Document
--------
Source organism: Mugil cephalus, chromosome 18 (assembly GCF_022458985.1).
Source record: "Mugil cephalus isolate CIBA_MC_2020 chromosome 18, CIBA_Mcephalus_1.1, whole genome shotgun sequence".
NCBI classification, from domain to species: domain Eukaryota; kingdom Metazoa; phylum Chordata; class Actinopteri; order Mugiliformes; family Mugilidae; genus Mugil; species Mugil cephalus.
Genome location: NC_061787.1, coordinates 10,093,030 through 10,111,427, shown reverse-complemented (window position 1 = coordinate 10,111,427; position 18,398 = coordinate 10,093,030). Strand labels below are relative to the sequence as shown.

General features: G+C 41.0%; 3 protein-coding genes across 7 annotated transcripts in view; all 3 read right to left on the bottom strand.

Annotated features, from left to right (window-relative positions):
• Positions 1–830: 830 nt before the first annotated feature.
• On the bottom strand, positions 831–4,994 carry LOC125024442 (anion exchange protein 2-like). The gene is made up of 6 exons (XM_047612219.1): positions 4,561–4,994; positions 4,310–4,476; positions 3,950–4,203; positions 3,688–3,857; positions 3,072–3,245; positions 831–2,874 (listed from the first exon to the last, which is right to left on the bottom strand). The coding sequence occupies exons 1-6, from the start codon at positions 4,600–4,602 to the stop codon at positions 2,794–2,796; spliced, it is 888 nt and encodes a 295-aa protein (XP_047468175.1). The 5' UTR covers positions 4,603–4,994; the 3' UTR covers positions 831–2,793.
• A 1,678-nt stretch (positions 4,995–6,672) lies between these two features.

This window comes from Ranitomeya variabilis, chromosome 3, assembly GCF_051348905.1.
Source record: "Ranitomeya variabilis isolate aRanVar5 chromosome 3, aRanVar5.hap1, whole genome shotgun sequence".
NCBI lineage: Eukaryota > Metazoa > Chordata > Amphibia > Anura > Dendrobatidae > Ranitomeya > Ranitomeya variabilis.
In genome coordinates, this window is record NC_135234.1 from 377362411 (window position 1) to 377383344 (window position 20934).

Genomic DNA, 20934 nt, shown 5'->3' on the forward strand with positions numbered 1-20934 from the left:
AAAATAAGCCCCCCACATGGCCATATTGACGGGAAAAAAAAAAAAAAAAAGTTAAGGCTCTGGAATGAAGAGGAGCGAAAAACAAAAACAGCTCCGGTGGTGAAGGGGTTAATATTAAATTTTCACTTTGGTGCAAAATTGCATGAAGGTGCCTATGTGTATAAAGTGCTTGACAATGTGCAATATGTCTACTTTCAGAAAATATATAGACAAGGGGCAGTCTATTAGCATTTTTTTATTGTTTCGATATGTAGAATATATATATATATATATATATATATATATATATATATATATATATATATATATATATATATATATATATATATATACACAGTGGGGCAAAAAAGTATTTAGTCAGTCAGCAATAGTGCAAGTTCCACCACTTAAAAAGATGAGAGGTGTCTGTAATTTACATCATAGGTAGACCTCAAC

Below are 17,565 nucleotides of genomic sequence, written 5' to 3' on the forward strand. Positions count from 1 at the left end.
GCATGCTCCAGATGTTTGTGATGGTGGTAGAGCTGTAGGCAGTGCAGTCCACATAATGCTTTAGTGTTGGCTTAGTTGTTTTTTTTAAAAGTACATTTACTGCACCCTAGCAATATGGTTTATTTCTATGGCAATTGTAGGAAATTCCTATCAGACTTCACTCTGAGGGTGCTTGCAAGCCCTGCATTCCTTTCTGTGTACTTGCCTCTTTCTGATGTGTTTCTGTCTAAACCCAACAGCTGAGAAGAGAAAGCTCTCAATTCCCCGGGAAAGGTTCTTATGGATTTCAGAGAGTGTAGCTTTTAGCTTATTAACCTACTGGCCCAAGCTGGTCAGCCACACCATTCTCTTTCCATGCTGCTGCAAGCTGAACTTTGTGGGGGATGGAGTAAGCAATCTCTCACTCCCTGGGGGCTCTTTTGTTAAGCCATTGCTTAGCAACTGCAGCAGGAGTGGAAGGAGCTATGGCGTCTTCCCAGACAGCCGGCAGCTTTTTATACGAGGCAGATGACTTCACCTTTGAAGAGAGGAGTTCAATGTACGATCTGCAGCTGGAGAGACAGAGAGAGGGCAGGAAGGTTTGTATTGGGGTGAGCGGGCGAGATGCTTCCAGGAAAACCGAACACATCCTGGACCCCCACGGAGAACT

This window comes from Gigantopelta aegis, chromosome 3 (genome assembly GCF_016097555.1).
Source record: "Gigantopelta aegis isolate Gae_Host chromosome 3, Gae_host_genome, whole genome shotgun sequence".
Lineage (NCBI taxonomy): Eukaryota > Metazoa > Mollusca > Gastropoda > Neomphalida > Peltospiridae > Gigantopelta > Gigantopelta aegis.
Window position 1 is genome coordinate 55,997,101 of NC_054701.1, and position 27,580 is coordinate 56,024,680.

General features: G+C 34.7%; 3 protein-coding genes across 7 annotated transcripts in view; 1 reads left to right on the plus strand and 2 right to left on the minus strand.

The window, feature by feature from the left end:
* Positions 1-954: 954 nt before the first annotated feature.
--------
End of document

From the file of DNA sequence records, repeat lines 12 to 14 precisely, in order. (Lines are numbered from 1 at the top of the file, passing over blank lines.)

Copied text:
NCBI lineage: Eukaryota > Metazoa > Chordata > Amphibia > Anura > Dendrobatidae > Ranitomeya > Ranitomeya variabilis.
In genome coordinates, this window is record NC_135234.1 from 377362411 (window position 1) to 377383344 (window position 20934).

Genomic DNA, 20934 nt, shown 5'->3' on the forward strand with positions numbered 1-20934 from the left: